Roulette machines pass horses in race for punters' stakes
Takings from touch-screen roulette machines in Ladbrokes' betting
shops have edged ahead of earnings from traditional horse-racing bets - the
first product to do so in the group's 122-year history.
The average weekly sum
per machine lost by punters playing in Ladbrokes' UK betting shops rose by
18.2% to £676 during the first six months of 2008. Meanwhile, traditional
over-the-counter takings rose by 0.9%, to £251.8m, with horse racing
accounting for just under half of that figure, increasingly losing share to
other sports bet offers, particularly football.
Takings from Ladbrokes'
8,100 machines for the half-year were £142.5m, benefiting from recent
deregulation that allowed the bookmaker to advertise on television and to open
for late-evening trading. Seven years ago about two-thirds of Ladbrokes' shop
takings were from horse racing. But machines and football have attracted a new
generation of punters, with a sharp contrast in betting habits between those
under 35 and the over-35s.
Wallace, finance director, warned investors that seven years of growth from its
machines was now likely to slow as the market matures. He expects machine
takings to rise 11% for the second half of 2008, prompting concerns among some
analysts about growth prospects for betting shops. Its rival bookmaker William
Hill has also warned of slowing machine growth.
Gross win from the
Ladbrokes' online bookmaking, poker and casino operations rose 23% to
£96m, but the group in effect gave away £9.4m in free bets,
promotions and bonuses as well as spending £19m on marketing to recruit
and retain players. As a result, operating profit for the e-gaming division was
almost flat at £26.2m.
Chris Bell, chief executive, said he did
not expect aggressive promotions on the high street to reach the levels seen on
the internet. Nevertheless, the group in June launched a reward points-based
loyalty card scheme, which has already seen £1m in free bets redeemed by
Bell and John O'Reilly, head of e-gaming, have lobbied
Treasury officials to substantially lower the 15% gross profits tax charged on
online sports bookies based in the UK, arguing that their web business will
ultimately struggle to compete against rivals based in offshore tax havens.
William Hill and other high-street chains are making a similar case to
Treasury officials but they and Ladbrokes so far remain committed to a
"gentlemen's agreement" under which the leading UK bookmakers promised in 2001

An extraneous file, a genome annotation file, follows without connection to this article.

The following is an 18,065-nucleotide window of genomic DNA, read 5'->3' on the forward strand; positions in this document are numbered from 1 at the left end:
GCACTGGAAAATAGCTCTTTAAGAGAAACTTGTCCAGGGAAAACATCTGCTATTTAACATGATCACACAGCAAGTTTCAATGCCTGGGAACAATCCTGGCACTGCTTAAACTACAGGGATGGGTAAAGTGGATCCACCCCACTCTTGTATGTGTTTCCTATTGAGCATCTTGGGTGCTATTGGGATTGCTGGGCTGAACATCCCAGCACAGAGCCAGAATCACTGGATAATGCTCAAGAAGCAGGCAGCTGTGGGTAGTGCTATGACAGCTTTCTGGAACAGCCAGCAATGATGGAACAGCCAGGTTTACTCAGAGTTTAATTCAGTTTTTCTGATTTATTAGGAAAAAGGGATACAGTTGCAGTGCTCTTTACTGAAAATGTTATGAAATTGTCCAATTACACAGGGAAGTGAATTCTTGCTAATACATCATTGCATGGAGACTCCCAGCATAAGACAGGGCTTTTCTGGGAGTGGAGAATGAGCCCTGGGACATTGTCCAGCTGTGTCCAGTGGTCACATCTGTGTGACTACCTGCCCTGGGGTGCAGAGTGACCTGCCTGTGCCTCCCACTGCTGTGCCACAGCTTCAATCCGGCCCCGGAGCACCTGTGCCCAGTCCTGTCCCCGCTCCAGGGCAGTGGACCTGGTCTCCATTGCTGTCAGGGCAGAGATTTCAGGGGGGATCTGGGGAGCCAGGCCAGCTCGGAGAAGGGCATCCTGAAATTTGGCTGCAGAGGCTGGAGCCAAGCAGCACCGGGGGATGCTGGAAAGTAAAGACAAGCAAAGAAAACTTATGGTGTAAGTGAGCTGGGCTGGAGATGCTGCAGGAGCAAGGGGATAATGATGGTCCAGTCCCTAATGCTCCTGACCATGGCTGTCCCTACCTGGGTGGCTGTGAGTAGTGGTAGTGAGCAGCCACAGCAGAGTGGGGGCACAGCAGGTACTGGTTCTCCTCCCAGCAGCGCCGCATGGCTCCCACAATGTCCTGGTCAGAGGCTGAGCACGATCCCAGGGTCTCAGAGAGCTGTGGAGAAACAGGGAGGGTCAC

to bring their online businesses onshore, in exchange for the replacement of
betting duty with a lighter tax on gross profits.
That tax change,
overseen by Gordon Brown when he was chancellor, led to the rapid proliferation
of roulette machines in betting shops. These proved to be so lucrative that
leading chains saw their share prices quickly double.
yesterday its operating profit for the first half of this year fell 11.8% to
£170m, largely reflecting a sharp drop in the traditionally volatile
high-roller custom at the telephone betting division. Takes for the first three
months of the year were strong but then faded with a run of good results for
punters at Royal Ascot and the Euro 2008 football tournament.
it was a testament to the growing popularity of football betting that Euro 2008
had attracted bets totalling £30m - more than Euro 2004, despite the
absence of home nation interest. However, he admitted profits were much lower
as the ultimate victors, Spain, were well backed whereas Greece's surprise win
four years earlier proved highly lucrative.
Backstory Touch-screen roulette machines - with jackpot
payouts of £500 - arrived in betting shops in the mid-1990s and took off
when tax changes in 2001 made low-margin games more lucrative. In 2003 Lord
McIntosh, then sports minister, said the machines were "unlawful", a claim the
government dropped. The 2005 Gambling Act brought them within a regulatory
regime. A survey for the Gambling commission last year found one in nine
players were problem gamblers or addicts. Ministers still insist the machines
are "on probation".